"Can one disregard this element of Buddhism? Is it an essential aspect of the philosophy?"

This question has been asked here: Is rebirth/reincarnation central to Buddhism?.

There is, though, a Secular Buddhism movement in the west which seem to, literaly, strip out a lot of things from Buddhism, including rebirth. Also, some buddhists who may not subscribe to this movement may also believe rebirth (as in dying and reappearing in another life) is not true or not part of what the Buddha taught.

  • The Pali actually does not state: "he recollects his numerous past lives". This is a mistranslation & misrepresentation of the teachings. Note these following proper translations that use "homes" & "abodes": accesstoinsight.org/tipitaka/dn/dn.02.0.than.html & suttacentral.net/en/sn22.79 Regards. – Dhammadhatu Nov 6 '16 at 20:06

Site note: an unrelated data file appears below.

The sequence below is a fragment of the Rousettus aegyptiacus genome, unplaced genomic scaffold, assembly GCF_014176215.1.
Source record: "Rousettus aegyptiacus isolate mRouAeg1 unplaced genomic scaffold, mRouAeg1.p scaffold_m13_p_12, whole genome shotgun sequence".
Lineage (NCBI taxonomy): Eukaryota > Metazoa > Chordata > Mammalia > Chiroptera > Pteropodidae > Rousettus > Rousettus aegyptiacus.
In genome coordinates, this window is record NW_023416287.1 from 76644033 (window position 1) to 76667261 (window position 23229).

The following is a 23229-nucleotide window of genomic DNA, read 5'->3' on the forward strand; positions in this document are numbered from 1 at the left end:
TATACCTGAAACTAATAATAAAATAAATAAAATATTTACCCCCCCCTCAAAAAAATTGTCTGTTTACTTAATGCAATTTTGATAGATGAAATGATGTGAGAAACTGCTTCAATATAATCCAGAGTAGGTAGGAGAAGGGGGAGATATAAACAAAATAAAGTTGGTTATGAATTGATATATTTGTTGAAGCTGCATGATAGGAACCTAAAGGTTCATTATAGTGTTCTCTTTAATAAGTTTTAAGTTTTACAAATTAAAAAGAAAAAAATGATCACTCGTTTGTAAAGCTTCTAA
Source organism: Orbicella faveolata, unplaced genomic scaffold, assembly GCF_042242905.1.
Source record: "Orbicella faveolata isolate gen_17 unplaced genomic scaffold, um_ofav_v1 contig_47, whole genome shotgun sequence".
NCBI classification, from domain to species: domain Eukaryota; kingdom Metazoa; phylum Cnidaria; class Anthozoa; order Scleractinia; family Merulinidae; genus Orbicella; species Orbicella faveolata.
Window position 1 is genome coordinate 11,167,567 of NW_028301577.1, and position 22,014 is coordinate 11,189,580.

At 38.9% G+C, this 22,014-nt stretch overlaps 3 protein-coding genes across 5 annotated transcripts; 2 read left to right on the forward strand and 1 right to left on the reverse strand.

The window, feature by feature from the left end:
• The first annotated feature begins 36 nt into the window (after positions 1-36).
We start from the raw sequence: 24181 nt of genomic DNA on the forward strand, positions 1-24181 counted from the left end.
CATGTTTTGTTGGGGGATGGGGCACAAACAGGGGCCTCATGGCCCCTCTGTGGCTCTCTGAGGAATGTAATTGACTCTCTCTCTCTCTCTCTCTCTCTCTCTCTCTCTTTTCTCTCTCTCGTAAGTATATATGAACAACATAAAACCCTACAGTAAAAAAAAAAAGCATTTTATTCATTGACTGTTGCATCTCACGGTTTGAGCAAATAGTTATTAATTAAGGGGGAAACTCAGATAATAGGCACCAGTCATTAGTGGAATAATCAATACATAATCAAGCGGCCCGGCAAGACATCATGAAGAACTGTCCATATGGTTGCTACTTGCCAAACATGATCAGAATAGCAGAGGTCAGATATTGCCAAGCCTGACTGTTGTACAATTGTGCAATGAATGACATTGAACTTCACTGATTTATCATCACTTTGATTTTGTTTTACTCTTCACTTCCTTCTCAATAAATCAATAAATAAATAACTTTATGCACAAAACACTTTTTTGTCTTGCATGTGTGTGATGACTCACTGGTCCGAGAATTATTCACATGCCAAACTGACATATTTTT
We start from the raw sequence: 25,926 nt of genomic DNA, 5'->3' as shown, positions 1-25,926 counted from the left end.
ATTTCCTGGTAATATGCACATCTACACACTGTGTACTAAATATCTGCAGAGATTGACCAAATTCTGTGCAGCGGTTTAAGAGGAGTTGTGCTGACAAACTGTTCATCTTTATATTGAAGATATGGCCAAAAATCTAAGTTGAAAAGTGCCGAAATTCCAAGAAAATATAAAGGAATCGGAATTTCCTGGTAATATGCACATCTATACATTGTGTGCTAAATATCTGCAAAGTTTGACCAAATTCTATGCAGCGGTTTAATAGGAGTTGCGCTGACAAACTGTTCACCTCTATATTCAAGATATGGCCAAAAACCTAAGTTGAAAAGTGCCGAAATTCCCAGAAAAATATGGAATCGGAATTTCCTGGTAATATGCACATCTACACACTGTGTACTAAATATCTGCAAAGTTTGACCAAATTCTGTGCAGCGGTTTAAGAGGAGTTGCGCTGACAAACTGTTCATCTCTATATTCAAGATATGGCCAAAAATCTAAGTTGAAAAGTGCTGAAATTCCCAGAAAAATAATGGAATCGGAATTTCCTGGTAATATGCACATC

• The SN 12.70: Susima Sutta explains many arahants declared enlightenment without any recourse to recollection of past abodes. accesstoinsight.org/tipitaka/sn/sn12/sn12.070.than.html – Dhammadhatu Nov 7 '16 at 1:02
  • @Dhammadhatu all the translations I know (Walshe, Nanamoli, Bodhi...) use "past lives" in these contexts -- or mean "past lives". It may be the case that a literal option could be adequate (not always the case, as any translator can attest) or that these translators are letting their bias show. However, it's a stretch to say this is misrepresentation. – Thiago Nov 7 '16 at 3:59
  • I posted a translation from Bhikkhu Bodhi that does not use "past lives". – Dhammadhatu Nov 7 '16 at 10:09